The Get Down 2

Clockwise from top left: author Nelson George, Luhrmann, Herizen F. Guardiola, Flash, Jaden Smith, Shameik Moore and Justice Smith on the set of ‘The Get Down.’ Photo credit: Miller Mobley for Billboard.

Two of the Day & A Dream Team ponder whether Netflix’s The Get Down was worth the hype.

By this point, everyone’s had two weeks to fully process Baz Luhrmann’s hey-day of hip-hop era Netflix period drama The Get Down. Everyone has also been (un)pleasantly surprised that the series only shared six episodes in its “Part 1,” with “Part 2” not releasing until sometime next year. Viewers were introduced to Ezekiel and Mylene, two young people on the opposite side of the same dream; and along the way, also got acquainted with DJ Kool Herc, Shaolin Fantastic (and his fire-engine red Filas), Grandmaster Flash, and Black and brown culture in late ‘70s New York.

Our own Jonathan Scroggins and Bradford Howard have opted to share what they took away as “The Good,” “The Bad,” and the ugly (aka “The Bad Bad Not Good”). Warning: there are some spoilers ahead, but you had a whole week to watch it, though.

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Photo credit: Netflix.

The Good

J. Scroggins: The Get Down is Hip-Hop Fantasy set in the summer of 1977, right before the art and culture going mainstream in 1980. With that said, The Get Down is probably one of the more thoughtful and compelling pieces depicting Black and Latino life in NYC. Protagonists Shaolin Fantastic, Ezekiel/Zeke and Mylene are all young people still struggling to find their purpose in a world that doesn’t care for them. The atmosphere is vibrant yet doesn’t cross over into being Cosby or Sesame Street-esque. The storytelling is great. David Burgham (Moulin Rouge) does not go full David Burgham with the script, yet it also doesn’t go full on gritty street drama a la The Wire either.

B. Howard: The Get Down is visually DOPE, and I’m not just saying that because Shameik Moore is a part of the cast. From an artistic standpoint, it is solid in terms of its costumes and re-creation of the time period. Black-run disco spots burst in color, house parties are peppered with people in bell-bottoms and Afros, and the streets of New York are full of Black and brown people. It even manages to make LGBT people part of the cast, and not as comic relief but major players. Even though much of the focus of The Get Down is on the impoverished and disadvantaged, everyone within that world is making the most of it while they can. Solid cameo performances from Jimmy Smits and Giancarlo Esposito are superb; and Herizen Guardiola – as the lovely Mylene – has a breakout role here. The soundtrack, however, might be the series’ brightest star. Beneath the Hip Hop story, Mylene’s relationship with her dad is an excellent conversation piece on the connection between the church and secular music, especially for Blacks and Latinos.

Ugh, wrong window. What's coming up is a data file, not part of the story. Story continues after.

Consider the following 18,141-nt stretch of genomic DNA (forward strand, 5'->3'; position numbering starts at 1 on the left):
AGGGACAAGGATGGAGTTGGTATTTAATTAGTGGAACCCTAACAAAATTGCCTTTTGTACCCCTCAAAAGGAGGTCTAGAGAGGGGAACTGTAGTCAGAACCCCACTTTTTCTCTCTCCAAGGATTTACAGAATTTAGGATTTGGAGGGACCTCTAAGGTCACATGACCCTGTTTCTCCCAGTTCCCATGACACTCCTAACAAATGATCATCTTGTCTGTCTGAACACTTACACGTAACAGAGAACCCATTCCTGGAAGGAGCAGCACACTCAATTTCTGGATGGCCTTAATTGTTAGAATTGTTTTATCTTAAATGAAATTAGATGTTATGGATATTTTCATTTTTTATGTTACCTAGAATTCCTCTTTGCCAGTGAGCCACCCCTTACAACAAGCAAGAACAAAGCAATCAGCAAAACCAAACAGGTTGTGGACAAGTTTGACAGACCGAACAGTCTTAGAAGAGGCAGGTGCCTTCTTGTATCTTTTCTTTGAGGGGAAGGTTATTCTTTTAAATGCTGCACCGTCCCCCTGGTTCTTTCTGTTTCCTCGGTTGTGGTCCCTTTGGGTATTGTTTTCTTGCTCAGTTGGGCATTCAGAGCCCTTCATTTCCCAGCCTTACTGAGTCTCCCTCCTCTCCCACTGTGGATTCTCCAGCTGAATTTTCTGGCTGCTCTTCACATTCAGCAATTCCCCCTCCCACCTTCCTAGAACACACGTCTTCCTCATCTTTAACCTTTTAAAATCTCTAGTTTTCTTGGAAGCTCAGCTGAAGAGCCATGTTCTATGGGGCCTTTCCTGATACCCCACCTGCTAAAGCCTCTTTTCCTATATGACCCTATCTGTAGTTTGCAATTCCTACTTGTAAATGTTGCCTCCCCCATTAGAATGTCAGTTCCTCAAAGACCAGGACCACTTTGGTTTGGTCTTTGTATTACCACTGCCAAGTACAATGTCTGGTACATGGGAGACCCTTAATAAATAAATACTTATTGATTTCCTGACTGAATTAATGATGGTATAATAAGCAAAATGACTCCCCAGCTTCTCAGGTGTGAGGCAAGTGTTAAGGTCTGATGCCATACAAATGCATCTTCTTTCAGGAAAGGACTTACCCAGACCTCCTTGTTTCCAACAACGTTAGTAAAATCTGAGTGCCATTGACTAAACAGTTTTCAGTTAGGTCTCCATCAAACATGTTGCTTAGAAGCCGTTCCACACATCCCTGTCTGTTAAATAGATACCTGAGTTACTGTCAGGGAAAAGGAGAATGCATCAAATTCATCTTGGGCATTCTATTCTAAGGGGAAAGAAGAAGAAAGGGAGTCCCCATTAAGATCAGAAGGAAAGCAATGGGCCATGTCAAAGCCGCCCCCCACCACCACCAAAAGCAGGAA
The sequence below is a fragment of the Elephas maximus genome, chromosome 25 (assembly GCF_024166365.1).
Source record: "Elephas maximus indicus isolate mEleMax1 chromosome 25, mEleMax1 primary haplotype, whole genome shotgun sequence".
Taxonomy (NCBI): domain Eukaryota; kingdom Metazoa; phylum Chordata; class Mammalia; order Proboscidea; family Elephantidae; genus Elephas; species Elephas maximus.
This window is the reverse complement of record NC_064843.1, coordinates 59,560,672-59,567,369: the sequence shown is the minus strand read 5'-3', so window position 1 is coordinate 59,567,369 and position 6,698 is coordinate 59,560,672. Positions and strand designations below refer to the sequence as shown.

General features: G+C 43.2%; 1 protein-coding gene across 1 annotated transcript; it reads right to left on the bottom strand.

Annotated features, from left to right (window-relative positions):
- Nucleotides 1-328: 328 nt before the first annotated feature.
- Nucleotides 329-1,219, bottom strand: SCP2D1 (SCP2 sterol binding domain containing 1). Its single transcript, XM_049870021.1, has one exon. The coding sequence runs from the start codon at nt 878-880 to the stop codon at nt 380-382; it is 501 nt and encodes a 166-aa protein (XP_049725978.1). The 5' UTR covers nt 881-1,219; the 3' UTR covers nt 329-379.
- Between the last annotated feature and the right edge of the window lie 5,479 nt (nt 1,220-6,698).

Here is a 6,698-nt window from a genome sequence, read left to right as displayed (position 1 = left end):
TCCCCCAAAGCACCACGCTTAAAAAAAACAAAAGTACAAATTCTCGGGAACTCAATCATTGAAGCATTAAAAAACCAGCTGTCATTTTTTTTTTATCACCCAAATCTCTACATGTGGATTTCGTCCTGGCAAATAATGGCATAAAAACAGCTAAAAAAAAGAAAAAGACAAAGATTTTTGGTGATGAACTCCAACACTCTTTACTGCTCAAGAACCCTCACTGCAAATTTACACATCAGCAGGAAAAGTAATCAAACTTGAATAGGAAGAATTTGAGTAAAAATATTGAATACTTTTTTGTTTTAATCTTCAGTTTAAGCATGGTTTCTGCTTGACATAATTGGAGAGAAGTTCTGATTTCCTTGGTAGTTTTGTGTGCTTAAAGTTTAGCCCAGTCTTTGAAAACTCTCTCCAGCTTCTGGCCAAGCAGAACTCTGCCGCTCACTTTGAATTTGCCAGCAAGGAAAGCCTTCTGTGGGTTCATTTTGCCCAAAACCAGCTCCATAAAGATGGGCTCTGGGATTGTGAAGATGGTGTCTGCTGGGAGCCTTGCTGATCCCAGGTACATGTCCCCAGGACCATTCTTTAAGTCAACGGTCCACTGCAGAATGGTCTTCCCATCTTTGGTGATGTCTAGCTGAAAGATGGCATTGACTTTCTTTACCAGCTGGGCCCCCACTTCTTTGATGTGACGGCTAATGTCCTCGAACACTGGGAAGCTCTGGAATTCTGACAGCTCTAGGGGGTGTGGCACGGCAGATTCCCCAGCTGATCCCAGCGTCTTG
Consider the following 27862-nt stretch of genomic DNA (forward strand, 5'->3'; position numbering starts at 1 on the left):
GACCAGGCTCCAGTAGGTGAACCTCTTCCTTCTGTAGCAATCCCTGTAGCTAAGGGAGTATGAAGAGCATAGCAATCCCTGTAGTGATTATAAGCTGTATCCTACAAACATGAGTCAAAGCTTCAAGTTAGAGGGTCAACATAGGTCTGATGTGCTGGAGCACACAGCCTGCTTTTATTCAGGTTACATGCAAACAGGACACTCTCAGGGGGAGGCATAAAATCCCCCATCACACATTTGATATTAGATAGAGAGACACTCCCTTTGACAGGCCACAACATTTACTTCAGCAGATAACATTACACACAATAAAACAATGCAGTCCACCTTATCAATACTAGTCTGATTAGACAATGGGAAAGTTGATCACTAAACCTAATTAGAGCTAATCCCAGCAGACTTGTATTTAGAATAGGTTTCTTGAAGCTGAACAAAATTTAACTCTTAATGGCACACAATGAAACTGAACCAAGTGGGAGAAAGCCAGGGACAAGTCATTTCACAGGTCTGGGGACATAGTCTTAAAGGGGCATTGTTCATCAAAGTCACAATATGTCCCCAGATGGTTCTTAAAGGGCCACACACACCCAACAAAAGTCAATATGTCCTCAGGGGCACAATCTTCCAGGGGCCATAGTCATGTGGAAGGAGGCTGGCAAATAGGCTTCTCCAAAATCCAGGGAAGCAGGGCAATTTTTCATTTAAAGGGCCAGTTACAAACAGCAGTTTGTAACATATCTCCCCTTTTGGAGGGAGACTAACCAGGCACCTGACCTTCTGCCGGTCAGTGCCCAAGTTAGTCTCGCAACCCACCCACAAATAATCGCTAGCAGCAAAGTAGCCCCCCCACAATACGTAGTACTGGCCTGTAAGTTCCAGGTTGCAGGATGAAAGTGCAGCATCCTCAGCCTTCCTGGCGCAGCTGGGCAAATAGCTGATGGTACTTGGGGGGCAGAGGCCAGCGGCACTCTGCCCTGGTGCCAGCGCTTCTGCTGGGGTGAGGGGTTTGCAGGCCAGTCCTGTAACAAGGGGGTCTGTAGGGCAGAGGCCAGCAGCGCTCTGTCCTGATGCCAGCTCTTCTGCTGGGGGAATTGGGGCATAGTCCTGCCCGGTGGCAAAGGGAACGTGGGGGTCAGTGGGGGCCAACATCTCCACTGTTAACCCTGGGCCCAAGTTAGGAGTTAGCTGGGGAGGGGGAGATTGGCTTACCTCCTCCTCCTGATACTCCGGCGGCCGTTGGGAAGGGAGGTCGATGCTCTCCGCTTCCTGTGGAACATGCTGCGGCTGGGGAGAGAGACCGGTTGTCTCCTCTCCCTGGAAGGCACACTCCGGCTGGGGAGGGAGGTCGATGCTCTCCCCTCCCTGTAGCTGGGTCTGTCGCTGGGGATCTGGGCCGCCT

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Photo credit: Netflix

The Bad

J. Scroggins: The anachronism in the show is really cringeworthy at times. For Hip-Hop Heads who want a meticulous show that is tried and true to the culture, The Get Down isn’t the show for you. Many times, viewers will see or hear things in the show’s “1977” set piece, that are clearly not present until decades, if not at least eight years, down the road.

B. Howard: With only six episodes in its first part, it’s understandable that The Get Down starts out sluggishly. Though it picks up around episode three, parts one and two introduce way too many storylines and it can be overwhelming to keep up. Some of Zeke’s “present day” raps sound more like 2007 than 1997, which is off-putting.

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The Bad Bad Not Good

J. Scroggins: The Get Down takes a while to lose its Grease-like qualities; in its early episodes, I honestly felt like I was watching Black Grease (maybe Duke’s Pomade is more fitting). But the cheesiness really IS bad, and honestly takes away from the show at times. The show’s consistent historical inaccuracies will wear on the viewer, further driving the point home that it isn’t meant for Hip-Hop purists. The Get Down shouldn’t be marketed as telling the story of hip-hop; rather, it’s merely telling a fable set in hip-hop’s early childhood. Also, Jaden Smith has the acting range of Jaden Smith. That’s not a compliment.

B. Howard: Grandmaster Flash is the equivalent of a sensei to Shaolin Fantastic, and while the slight nod to kung fu movies of the era is clever, it can appear way too forced. It’s just too difficult for me to accept Grandmaster Flash as a “zen master” who uses a purple crayon to teach a DJ lesson. The Get Down’s roots may be hip-hop but it’s not a hip-hop story – it’s a story of three people in particular trying to find a way out, and as such, its many storylines leave many questions for Part Two. Because of how it begins, we know how it will end (with Zeke becoming a famous rapper in the ‘90s). But there’s political commentary, there’s family drama, there’s gang wars, there’s turf wars (between the DJs and their crews) – all essential for entertainment reasons but any of which could easily make Part Two go off the rails if focused on just a bit too much. And I’m sorry but some of Zeke’s rap battles remind me of PaRappa the Rapper.

Featured image credit: Netflix/Miles Abramowitz.